This article, the first in a two-part series, focuses on the problems and the challenges of teacher preparation.
Ask people about the state of teacher preparation in the United States and many would respond that it borders the state of "Dismay." Others in the know would point to one or more of the outstanding university programs that are training competent, abundantly qualified teachers for today's schools.
The truth about the current state of teacher preparation probably lies somewhere in between.
The bottom line is that all institutions of teacher preparation should be following the lead(ers). They should be following the lead of model programs that are turning out teachers who know their subject and have the skills to teach it. Instead, many schools of education are virtual (not in the high-tech sense) diploma mills, cranking out teachers in much the same way they did twenty years ago. And twenty years before that.
WHAT MATTERS MOST!
Teacher preparation has been the subject of a few recent and well-publicized studies. A study by the National Commission on Teaching and America's Future has drawn the most attention. The study, What Matters Most: Teaching for America's Future, calls for "a caring, competent, and qualified teacher for every child" by the year 2006. That, the report states, is the single most-important ingredient of school reform. Students are entitled to that!
But many obstacles stand in the way of achieving that goal.
"American students," the report states, "are entitled to teachers who know their subjects, understand their students and what they need, and have developed the skills required to make learning come alive." But among the barriers to that stand:
To address those concerns, the Commission offers five major recommendations (which are detailed in the report). Those recommendations are:
"This is not an insiders' report," Linda Darling-Hammond, the Commission's executive director and an authority on teacher preparation at Teachers College, Columbia University, told Education Week (see Teaching Focus Called the Key to Reform Push, 9/18/96). "It doesn't pat everyone on the back and say 'We're all doing fine and what we need is more money and respect.' It says we have to get serious about the tough stuff."
The challenge to teacher education institutions comes at an opportune time, the report says. Enrollment growth and retirements in U.S. schools will create the need for more than 2 million new teachers in the next ten years.
STATISTICS SUPPORT THE NEED FOR TEACHER PREPARATION REFORM
Take a look at a handful of the Statistics on Teaching in America that were included in the report, and the need for teacher reform becomes painfully clear:
WHERE'S THE MONEY TO COME FROM?
In its report, the Commission offered three suggestions for investment in improved teaching. Those recommendations are:
WHERE DOES THE CHANGE BEGIN?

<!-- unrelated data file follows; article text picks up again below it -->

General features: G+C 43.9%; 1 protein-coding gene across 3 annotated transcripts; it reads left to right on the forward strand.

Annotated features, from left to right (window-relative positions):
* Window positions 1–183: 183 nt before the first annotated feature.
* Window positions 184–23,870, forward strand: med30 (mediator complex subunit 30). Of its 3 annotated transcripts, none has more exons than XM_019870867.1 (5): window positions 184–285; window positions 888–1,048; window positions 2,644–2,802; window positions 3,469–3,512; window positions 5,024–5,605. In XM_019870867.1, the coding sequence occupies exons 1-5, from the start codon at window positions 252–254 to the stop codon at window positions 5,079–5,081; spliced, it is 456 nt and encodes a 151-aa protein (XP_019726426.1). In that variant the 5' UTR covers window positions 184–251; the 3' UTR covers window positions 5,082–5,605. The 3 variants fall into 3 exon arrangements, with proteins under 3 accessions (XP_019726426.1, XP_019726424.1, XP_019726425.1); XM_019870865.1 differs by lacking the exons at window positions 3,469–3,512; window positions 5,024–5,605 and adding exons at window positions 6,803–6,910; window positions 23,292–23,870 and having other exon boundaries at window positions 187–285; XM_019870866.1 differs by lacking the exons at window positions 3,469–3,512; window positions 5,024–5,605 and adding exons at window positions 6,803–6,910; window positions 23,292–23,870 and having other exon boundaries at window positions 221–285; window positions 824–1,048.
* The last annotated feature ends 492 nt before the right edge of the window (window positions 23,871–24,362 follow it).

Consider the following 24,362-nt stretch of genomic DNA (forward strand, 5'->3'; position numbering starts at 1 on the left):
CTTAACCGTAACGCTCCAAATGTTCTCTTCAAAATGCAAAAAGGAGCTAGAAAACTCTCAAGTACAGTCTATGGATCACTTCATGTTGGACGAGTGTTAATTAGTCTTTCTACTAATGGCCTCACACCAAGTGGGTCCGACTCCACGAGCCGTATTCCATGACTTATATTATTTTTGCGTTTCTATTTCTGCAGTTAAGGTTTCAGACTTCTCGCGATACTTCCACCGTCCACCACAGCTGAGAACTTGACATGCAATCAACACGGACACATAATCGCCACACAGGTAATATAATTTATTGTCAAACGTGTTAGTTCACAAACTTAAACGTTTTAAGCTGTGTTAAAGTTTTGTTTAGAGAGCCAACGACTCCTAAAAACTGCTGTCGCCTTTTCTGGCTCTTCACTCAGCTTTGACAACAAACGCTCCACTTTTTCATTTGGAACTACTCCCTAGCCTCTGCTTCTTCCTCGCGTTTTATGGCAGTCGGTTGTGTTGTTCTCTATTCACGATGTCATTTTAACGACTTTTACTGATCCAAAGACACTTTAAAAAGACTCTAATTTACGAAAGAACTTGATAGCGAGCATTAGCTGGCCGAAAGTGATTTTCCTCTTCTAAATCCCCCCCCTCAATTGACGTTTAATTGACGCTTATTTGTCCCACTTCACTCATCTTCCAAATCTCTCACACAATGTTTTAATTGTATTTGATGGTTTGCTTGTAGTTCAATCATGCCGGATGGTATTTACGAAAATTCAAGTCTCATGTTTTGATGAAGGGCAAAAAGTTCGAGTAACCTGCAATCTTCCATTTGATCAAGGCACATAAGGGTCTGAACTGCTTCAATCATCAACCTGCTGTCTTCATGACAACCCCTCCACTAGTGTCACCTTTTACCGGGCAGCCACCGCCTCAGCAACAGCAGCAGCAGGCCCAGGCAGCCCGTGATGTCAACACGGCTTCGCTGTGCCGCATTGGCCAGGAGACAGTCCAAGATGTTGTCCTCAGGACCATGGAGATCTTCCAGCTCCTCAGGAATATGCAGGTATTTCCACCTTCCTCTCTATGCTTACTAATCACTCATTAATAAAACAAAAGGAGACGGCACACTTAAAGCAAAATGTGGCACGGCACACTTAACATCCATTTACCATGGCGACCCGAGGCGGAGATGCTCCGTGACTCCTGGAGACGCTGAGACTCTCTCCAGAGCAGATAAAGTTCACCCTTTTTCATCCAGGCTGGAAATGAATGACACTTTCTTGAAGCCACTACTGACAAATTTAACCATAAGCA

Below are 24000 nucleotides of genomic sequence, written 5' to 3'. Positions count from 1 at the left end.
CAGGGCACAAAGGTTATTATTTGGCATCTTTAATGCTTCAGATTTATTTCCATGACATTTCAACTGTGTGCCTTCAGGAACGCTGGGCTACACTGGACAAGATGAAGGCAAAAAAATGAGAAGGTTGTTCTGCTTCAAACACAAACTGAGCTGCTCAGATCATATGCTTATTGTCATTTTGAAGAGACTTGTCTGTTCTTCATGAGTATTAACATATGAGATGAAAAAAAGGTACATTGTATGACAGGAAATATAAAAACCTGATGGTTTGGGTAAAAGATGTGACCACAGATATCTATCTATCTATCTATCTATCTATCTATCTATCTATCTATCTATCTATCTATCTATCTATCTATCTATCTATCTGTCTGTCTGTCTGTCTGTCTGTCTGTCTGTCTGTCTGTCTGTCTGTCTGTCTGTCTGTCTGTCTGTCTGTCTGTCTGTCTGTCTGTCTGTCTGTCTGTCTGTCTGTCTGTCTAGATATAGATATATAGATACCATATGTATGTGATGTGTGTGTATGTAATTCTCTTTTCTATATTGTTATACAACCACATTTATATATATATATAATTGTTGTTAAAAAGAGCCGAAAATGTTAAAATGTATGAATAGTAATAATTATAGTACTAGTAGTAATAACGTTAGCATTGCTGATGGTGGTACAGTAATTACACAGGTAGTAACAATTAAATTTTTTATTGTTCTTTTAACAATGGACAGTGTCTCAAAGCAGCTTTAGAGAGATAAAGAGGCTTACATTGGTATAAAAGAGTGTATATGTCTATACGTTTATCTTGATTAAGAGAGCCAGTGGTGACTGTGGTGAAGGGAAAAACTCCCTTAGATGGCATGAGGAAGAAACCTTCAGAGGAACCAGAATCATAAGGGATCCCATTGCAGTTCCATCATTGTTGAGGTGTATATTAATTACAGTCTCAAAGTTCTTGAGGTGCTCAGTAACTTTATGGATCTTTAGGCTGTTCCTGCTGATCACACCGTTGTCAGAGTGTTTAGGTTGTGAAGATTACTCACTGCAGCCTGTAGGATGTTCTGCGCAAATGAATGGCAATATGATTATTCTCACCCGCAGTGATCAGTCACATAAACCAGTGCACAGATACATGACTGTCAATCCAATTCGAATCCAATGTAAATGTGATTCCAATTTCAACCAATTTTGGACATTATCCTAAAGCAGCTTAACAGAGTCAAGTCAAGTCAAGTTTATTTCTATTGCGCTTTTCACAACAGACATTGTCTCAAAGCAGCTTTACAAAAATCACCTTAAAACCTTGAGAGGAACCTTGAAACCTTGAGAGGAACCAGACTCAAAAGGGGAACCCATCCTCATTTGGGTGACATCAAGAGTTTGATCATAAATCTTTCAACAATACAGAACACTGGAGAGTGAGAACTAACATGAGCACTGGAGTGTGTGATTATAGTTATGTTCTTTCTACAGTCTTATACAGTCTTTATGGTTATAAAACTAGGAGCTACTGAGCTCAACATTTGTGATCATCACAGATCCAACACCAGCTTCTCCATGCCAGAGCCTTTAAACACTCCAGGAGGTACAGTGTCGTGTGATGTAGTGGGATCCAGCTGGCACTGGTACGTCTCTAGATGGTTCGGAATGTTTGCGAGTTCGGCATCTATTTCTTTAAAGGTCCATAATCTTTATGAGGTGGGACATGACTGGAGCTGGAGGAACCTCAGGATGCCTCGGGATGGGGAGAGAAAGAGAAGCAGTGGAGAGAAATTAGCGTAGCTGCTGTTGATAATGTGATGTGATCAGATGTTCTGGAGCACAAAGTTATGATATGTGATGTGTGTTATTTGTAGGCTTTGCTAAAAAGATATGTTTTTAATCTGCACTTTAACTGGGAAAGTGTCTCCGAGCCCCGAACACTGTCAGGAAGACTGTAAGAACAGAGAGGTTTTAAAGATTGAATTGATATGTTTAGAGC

Schools of education must give a firm commitment to strengthening teacher education, John Goodland, co-director of the Center for Educational Renewal at the University of Washington, told participants at a symposium to address issues of teacher preparation held last fall at the Teachers College, Columbia University. (See Symposium Puts Focus on Improving Teaching, Education Week, 11/6/96, for a complete report.)
"We need to approach it from two ends," said Wendy Koop, the director of Teach for America, at the forum sponsored by the Rockefeller Brothers Fund and Teachers College. "We need to improve schools of education, and we also need to improve ways school districts recruit, support, and develop teachers."
Teachers who participated in the conference see the need too. Melissa Martinez, a teacher at W. Haywood Burns School in Manhattan, said she would have benefited from a stronger apprenticeship program. As it was, she was forced to learn by "trial-and-error."
To have the opportunity to learn the "art" of teaching slowly, over a longer period of time, was the sentiment expressed by a number of teachers present at the forum.
WHAT DO TEACHERS HAVE TO SAY ABOUT CHANGING TEACHER EDUCATION?
The Council for Basic Education surveyed about 600 teachers across the grades and the consensus was that schools of education should commit to preparing teachers for the "practice" of teaching. Most agree that "theory" rather than practice dominates teacher ed and that that approach is ineffective. The focus of teacher education should be practice and school-based experiences. Future teachers must be in schools early -- and often.
From the responses of teachers, three major changes needed in the preparation of teachers are clear. Teacher preparation programs must:
Some survey respondents are impressed with some of the changes they see in teacher education today. Some teacher preparation programs are sending students out into the field much earlier than in previous years.
[For a more complete report on this study, see How Teachers Would Change Teacher Education, Education Week, 12/11/96.]
TEACHERS AS EAGER LEARNERS
Teachers should be eager and involved learners themselves, says an advisory panel on teacher preparation in California. The group felt that the most crucial ingredient in a future teacher would be that teacher's excitement about knowledge. They recalled Albert Shanker's "call for professionalism" in an address to the National Press Club in October, 1985: "even at the earliest grades, the motivation of a teacher to teach a child to read could not be very great if the teacher has not personally experienced the joy of reading great books. Motivation in teaching the elements of arithmetic could not be very great if at some point the teacher has not experienced the power of that knowledge."
This series will continue. Watch for Part 2 in the weeks ahead, when we'll focus on some exemplary teacher preparation programs.
Article by Gary Hopkins, Editor-in-Chief
Copyright Â© 2006 Education World